Matt: And you said the ROI for those types of ads on Facebook are very good for you?

Mike: Every one of those bought this but haven't bought this, all of them are over 20X ROI. Some of them are as high as 30. So the one that performs the best is bought gel pens or pencils but not markers is the one that does the absolute best for us as an example.

Matt: And with the Facebook ads, do you kind of have a way to learn ideas on how to make some front end, getting some money back on the front end but not just getting yourself caught up doing ads that aren't necessarily getting the return or initially just starting out with them you feel like you kind of have to suck it up a little bit and spend some money to make some money?

Mike: Yeah I mean if you want to start with just the ads are going to be like guaranteed successful, it would be like this bought this but haven't bought that. It's like I'm not even sure how you can fail at that anymore, because I have both in our own businesses and other people I have talked to about this, it's been successful across the board because this is such a slam dunk. Now if you're advertising to cold traffic, you're going to have to lose money before you make money. It takes some time to perfect.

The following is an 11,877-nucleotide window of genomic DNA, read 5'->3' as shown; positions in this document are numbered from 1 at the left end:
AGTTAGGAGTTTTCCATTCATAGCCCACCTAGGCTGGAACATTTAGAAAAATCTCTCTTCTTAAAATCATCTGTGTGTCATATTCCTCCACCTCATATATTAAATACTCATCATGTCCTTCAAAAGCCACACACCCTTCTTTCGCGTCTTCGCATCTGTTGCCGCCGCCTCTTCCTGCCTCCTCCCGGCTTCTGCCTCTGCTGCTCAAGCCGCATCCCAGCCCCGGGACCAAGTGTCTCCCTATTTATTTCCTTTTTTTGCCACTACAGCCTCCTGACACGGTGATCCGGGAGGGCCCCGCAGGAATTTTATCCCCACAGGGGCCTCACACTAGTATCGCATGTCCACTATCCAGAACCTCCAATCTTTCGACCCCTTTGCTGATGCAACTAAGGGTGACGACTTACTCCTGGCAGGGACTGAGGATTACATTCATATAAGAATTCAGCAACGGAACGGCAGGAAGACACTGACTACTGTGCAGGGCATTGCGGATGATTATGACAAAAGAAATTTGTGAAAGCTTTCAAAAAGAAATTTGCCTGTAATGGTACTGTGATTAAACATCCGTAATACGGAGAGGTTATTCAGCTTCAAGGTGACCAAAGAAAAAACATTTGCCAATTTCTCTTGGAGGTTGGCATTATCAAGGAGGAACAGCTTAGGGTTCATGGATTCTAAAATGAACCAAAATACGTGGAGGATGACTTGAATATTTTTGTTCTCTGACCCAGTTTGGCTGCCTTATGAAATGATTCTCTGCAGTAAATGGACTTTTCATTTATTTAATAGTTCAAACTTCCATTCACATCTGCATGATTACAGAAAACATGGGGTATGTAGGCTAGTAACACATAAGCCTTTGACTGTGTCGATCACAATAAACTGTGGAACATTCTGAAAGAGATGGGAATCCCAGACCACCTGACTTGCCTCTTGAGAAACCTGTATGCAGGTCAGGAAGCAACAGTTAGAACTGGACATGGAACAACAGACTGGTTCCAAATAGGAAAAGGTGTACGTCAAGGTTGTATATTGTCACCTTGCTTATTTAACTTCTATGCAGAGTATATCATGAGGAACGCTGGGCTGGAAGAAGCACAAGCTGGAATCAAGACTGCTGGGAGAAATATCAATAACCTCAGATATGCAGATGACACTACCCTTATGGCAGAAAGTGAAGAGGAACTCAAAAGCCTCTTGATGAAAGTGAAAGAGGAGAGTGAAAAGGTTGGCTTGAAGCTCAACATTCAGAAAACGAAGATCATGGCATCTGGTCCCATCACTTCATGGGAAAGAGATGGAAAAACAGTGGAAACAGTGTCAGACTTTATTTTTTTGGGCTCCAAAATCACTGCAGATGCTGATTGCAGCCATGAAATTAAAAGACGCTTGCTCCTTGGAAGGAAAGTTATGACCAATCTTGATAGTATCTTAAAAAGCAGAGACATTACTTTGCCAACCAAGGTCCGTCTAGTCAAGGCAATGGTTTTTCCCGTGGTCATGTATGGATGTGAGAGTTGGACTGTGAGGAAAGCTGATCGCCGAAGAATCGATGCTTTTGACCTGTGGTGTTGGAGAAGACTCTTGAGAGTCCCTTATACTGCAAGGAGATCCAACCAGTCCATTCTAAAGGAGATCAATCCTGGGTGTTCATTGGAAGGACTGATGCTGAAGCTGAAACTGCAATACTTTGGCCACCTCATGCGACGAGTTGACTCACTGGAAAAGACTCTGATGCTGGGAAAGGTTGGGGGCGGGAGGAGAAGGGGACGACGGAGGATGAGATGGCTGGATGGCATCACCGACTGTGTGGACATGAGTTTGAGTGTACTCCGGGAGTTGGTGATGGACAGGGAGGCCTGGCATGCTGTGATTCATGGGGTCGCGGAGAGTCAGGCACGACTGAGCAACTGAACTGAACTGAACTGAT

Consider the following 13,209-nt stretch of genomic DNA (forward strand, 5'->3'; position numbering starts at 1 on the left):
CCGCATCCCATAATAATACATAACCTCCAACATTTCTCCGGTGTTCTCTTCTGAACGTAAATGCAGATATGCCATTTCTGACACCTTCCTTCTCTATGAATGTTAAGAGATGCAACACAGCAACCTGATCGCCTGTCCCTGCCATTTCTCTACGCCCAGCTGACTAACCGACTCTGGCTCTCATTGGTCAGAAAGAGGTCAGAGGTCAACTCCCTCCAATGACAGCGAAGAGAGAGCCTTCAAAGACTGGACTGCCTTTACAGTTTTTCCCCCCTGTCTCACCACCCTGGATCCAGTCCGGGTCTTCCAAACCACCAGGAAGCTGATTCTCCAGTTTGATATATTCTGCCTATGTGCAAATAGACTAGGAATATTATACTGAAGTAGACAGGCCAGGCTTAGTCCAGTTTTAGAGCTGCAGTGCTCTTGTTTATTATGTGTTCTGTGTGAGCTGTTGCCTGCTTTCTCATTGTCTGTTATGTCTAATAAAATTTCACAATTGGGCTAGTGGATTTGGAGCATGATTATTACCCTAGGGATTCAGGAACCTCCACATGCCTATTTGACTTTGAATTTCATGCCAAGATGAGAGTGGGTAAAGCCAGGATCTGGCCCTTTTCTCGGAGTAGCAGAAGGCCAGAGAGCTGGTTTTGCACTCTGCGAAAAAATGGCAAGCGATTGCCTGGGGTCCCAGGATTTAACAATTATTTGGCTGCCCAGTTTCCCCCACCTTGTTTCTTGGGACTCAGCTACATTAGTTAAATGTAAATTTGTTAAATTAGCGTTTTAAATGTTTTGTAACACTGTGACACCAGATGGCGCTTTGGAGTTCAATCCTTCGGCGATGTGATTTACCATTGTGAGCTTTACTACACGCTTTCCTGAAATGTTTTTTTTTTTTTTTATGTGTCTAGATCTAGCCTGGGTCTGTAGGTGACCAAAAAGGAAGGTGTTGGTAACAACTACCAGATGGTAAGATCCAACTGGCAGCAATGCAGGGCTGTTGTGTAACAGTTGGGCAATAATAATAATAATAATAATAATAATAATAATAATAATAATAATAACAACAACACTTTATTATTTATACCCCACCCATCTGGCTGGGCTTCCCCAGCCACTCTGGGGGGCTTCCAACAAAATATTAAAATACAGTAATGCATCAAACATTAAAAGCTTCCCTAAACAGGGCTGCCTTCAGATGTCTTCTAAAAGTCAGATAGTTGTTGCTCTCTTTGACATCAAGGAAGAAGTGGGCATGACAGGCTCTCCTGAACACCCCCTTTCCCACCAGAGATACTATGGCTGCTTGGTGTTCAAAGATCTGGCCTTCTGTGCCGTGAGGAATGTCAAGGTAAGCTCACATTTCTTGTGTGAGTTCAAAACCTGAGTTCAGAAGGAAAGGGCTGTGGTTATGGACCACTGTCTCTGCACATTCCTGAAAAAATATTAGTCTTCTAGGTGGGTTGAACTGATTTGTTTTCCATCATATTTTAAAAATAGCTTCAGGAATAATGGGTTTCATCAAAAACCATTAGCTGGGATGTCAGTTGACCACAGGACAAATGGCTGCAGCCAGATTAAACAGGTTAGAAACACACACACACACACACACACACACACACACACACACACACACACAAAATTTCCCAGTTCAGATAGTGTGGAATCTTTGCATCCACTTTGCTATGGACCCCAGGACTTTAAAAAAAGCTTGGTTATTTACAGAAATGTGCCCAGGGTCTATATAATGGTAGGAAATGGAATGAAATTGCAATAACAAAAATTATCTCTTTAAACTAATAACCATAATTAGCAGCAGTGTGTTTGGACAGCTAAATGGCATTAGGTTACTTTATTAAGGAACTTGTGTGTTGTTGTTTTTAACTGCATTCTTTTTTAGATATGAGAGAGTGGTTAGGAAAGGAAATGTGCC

The traffic is getting more expensive. So it's not like it was once upon a time where it's so ridiculously cheap that you can make money like in spite of yourself. You've got to definitely get your audience and your ad perfected. And I don't really know exactly what I would start first with in terms of who I would advertise to. But I would say people that like wine, maybe like wine, own a home, like wine and maybe have a certain education level, like wine and have a certain income level I think would probably do well.

There's probably other things that I'm ignorant to like they like wine and they also like a particular designer or something. Or maybe there's like an artist or you'll know way better than I do in this case. But I'm sure that you know enough about your customers to understand that maybe they go on vacation a lot, or maybe they like wineries or whatever it is, there's probably some correlation there that makes a lot of sense.